A new and yet-to-be-published 12-page paper submitted to the IEEE Transactions on VLSI Systems titled “Efficient FPGA Mapping of Pipeline SDF FFT Cores” (available on IEEE Xplore) contains a thorough, detailed discussion of ways to map SDF (single-path delay feedback) FFT implementations into the DSP48 slices, programmable logic, and memory resources available on Xilinx All Programmable devices. The paper deals with Virtex-4 and Virtex-6 FPGAs but the authors note: 7 series “and UltraScale/UltraScale+ FPGAs from Xilinx use virtually the same slice architecture as Virtex-6, so… the results should be very easy to generalize.”
There’s been a steady evolution of the DSP48 slice in the multiple generations of Xilinx All Programmable devices starting with the Virtex-4 FPGAs. The Virtex-4 FPGA series included XtremeDSP (DSP48) slices with 18×18-bit MACs and 48-bit accumulators; the Virtex-6 FPGAs included DSP48E1 slices with 25×18-bit MACs and 48-bit accumulators; 7 series FPGAs and the Zynq-7000 SoCs include DSP48E1 slices with 25×18-bit MACs and 48-bit accumulators; and UltraScale/UltraScale+ devices include DSP48E2 slices with 27×18-bit MACs and 48-bit accumulators. There have been many additional improvements to Xilinx’s DSP48 slice along the way including steady clock-rate improvements with each new process generation, making the current DSP48E2 slice quite capable.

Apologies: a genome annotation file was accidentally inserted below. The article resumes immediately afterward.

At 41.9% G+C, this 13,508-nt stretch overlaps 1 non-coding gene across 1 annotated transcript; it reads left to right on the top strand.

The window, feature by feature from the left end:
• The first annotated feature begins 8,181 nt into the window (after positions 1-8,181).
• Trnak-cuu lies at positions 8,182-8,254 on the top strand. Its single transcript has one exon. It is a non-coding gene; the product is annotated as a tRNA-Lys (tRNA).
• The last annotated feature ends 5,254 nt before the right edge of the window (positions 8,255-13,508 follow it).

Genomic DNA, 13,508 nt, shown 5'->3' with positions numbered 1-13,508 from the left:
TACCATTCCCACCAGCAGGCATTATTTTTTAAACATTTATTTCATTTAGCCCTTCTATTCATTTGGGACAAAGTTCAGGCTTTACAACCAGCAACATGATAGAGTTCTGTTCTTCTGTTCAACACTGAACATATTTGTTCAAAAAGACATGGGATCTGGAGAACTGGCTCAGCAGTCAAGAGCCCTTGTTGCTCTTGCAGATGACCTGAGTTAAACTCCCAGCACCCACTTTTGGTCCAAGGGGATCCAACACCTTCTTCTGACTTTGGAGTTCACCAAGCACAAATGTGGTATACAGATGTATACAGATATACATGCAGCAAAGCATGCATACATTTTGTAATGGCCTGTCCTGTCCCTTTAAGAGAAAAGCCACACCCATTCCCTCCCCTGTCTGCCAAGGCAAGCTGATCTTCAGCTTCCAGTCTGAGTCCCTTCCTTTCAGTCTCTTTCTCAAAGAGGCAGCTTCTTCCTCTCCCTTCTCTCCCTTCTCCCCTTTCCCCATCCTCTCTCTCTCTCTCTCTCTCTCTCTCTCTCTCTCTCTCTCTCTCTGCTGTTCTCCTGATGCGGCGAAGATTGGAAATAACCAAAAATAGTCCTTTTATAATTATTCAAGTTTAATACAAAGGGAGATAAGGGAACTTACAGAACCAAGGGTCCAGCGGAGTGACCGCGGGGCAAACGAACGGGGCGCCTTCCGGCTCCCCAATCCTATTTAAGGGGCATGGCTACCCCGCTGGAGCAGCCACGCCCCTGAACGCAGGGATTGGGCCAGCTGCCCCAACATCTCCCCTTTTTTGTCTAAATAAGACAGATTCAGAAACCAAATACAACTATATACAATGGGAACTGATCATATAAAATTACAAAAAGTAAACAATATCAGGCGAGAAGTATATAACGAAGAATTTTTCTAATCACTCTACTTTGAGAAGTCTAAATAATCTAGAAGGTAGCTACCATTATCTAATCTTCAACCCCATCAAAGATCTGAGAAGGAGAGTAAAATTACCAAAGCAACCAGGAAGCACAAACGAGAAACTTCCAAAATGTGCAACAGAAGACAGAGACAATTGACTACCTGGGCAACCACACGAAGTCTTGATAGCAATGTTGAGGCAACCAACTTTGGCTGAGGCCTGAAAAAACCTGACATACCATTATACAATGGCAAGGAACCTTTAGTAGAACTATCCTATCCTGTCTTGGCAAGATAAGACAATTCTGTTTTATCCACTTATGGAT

The IEEE paper discusses transformations to map butterflies to fewer LUTs, transformations that efficiently enable the use of DSP48 preadders for implementing butterfly adders, efficient mapping of data and twiddle-factor storage to BRAMs and distributed resources, efficient sharing of twiddle-factor memories for radix-2k algorithms, and ways to improve timing through retiming and pipelining.
It’s unfair of me to reveal any of the paper’s techniques in this blog, you need to get the IEEE paper for that, but I’m not shy about reporting some of the conclusion to tempt you into reading the paper: “The reported implementation results show an increase of through-put per slice of up to 350% and 400% compared with the best previously published work, for Virtex-4 and Virtex-6, respectively. In addition, a higher maximal clock frequency is obtained and fewer memory resources are needed. As the previously best reported results are using exactly the same architecture, and for Virtex-4 exactly the same algorithm, this clearly shows the benefit of the transformations proposed to improve the mapping from architecture to FPGA hardware structure in this paper.”
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July 28, 2017 at 08:13AM